When the child, Ciq?neq?s, grew old enough to go on errands, there was an old woman in the village who was his grandmother's sister. This old lady was very much inclined to be a sorceress. Ciq?neq?s knew about this. One day one of his uncles asked the boy to take his old woman over to his camp on the beach where he was clamming. She was quite old and was blind. Ciq?neq?s led the old lady to the camp, which was close to a precipice. Noticing this, the boy left the old woman at the camp and looked over the cliff. He saw there was a cave at the foot of the cliff that would be covered by water at high tide, but which was now dry, and that there were many large rocks scattered around the entrance.
He went back to the old woman and said: 'Let's go a little further.' He gave her her cane and led her down the edge of the cliffi nto the cave. He told her: 'While you're here, I'm going over to the house and I'll return.' Then he left quietly. Once outside the cave, he began to pile up stones until the entrance was completely blocked. Sometime later, the uncle noticed that it was high tide and thought to ask Ciq?neq?s how the old woman was. 'No animal will harm her,' said Ciq?neq?s. 'Is she away from the reach of the tide?' asked the uncle. 'Yes,' said the boy. Later, another old woman, missing her neighbor, told the uncle: 'You had better go and see what Ciq?neq?s has done with his grandmother's sister.' The uncle went, and not finding the old lady anywhere returned and said: 'She is not there.' Then the other old lady said to Ciq?neq?s: "What did you do with her?' The boy answered: 'I put her in a cave.' 'Why did you put her in there?' 'She fooled the world too much by means of her black magic.' Then the old woman exclaimed: 'You really are a child of the clouds, and only the clouds can punish you. But we must be patient with you, because if the clouds punish you by means of a deluge of water, the punishment will fall on us also.'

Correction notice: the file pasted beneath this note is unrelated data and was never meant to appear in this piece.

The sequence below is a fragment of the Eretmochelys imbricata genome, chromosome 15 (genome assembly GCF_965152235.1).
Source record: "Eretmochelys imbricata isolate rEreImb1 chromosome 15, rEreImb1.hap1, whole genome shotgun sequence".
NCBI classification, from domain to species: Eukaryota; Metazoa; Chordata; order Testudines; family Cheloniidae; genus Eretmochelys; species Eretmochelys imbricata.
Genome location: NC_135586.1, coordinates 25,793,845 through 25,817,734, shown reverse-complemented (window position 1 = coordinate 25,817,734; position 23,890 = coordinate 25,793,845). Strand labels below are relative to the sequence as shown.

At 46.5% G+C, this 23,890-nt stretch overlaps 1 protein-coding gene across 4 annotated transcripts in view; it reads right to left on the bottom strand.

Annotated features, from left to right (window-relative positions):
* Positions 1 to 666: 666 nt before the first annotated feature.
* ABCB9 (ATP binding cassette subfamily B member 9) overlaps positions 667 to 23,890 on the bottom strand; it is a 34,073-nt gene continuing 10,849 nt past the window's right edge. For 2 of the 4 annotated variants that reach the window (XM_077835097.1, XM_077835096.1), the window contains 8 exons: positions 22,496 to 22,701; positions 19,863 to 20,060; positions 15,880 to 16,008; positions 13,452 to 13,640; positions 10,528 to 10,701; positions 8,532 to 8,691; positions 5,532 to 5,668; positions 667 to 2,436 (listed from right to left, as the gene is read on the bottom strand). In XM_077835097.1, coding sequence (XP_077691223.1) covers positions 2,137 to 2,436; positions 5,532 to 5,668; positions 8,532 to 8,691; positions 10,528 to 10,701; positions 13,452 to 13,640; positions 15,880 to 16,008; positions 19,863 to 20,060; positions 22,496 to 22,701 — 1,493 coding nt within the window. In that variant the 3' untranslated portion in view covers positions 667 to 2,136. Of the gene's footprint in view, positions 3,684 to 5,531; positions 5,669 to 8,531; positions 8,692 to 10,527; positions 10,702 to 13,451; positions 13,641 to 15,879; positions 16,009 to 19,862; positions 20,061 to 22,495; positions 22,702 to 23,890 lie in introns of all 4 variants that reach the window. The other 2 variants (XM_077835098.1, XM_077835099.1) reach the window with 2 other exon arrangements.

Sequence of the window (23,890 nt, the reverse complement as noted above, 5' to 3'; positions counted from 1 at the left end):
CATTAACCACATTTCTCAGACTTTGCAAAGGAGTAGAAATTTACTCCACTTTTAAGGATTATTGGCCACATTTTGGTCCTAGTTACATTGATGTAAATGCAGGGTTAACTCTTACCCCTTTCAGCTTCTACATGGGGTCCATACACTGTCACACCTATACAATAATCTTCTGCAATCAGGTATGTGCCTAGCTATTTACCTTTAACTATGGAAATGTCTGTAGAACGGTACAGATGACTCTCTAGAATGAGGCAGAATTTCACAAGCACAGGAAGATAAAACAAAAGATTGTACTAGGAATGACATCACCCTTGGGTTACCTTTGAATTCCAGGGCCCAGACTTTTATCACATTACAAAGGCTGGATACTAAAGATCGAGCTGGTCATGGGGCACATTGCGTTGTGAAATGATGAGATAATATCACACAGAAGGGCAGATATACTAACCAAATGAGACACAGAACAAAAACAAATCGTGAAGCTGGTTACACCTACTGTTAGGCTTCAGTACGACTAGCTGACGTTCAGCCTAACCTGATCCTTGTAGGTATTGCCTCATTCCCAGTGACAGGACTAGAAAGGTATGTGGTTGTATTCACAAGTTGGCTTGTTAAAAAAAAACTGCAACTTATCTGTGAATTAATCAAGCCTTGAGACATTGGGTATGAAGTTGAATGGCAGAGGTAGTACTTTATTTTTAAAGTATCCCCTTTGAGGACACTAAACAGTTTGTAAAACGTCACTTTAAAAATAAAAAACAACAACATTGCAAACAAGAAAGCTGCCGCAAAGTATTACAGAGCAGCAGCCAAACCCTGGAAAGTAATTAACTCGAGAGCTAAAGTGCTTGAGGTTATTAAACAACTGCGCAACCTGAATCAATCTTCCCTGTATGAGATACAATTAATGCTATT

Another story in the Blackburn book concerns "Joaquin Ayala's Daughter," in which a daughter is born to parents who have consulted a sorceress to conceive; the daughter wanders away and is lost. She is found, but explains that she was following her mother up the mountain. "Then the old woman said to Joaquin Ayala and his wife, 'Here is your little girl. But she is not going to live, she is going to die. And I will tell you something else: this girl was not born naturally and she will not grow. She has the appearance of a girl, but she isn't. Take her now.'" The girl does die. The couple tries again, has another daughter, but she too dies. The "unnaturally born" child is strange, and cursed, and dies young--in fact, she's not even a child at all: "She has the appearance of a girl, but she isn't."
I don't know enough about Chumash culture to say whether or how these stories illuminate it. But the history of families and disability, across cultures, is full of folk explanations for a child's differences. There are admonishments against punishing the child (like in the Ciqneqs story), but also cold finger-wagging: Joaquin Ayala is told, your child is like this because you did something wrong. And we know that this belief is hardly confined to Chumash legends, or even to the past.
[Image above is taken from Grant Campbell, The Rock Paintings of the Chumash (UC Press 1965).]